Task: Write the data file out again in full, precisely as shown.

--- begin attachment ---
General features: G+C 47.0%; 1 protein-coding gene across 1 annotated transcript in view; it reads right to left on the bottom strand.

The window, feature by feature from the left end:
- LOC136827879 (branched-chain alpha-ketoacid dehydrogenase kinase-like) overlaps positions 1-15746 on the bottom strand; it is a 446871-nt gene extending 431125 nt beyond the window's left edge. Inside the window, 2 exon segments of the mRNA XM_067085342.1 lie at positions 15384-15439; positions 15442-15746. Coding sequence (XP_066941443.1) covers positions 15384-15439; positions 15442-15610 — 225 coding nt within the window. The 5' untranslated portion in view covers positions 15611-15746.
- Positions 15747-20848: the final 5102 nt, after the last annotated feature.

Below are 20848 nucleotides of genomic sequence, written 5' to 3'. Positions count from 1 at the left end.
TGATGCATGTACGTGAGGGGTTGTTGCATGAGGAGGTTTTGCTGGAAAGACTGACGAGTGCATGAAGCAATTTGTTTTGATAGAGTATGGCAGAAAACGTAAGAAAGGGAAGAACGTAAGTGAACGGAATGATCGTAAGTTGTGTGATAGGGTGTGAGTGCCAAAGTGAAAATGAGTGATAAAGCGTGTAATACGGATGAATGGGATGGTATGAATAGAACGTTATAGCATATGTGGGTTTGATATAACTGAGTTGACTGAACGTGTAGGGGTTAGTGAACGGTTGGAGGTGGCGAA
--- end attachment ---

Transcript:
General features: G+C 47.0%; 1 protein-coding gene across 1 annotated transcript in view; it reads right to left on the bottom strand.

The window, feature by feature from the left end:
- LOC136827879 (branched-chain alpha-ketoacid dehydrogenase kinase-like) overlaps positions 1-15746 on the bottom strand; it is a 446871-nt gene extending 431125 nt beyond the window's left edge. Inside the window, 2 exon segments of the mRNA XM_067085342.1 lie at positions 15384-15439; positions 15442-15746. Coding sequence (XP_066941443.1) covers positions 15384-15439; positions 15442-15610 — 225 coding nt within the window. The 5' untranslated portion in view covers positions 15611-15746.
- Positions 15747-20848: the final 5102 nt, after the last annotated feature.

Below are 20848 nucleotides of genomic sequence, written 5' to 3'. Positions count from 1 at the left end.
TGATGCATGTACGTGAGGGGTTGTTGCATGAGGAGGTTTTGCTGGAAAGACTGACGAGTGCATGAAGCAATTTGTTTTGATAGAGTATGGCAGAAAACGTAAGAAAGGGAAGAACGTAAGTGAACGGAATGATCGTAAGTTGTGTGATAGGGTGTGAGTGCCAAAGTGAAAATGAGTGATAAAGCGTGTAATACGGATGAATGGGATGGTATGAATAGAACGTTATAGCATATGTGGGTTTGATATAACTGAGTTGACTGAACGTGTAGGGGTTAGTGAACGGTTGGAGGTGGCGAA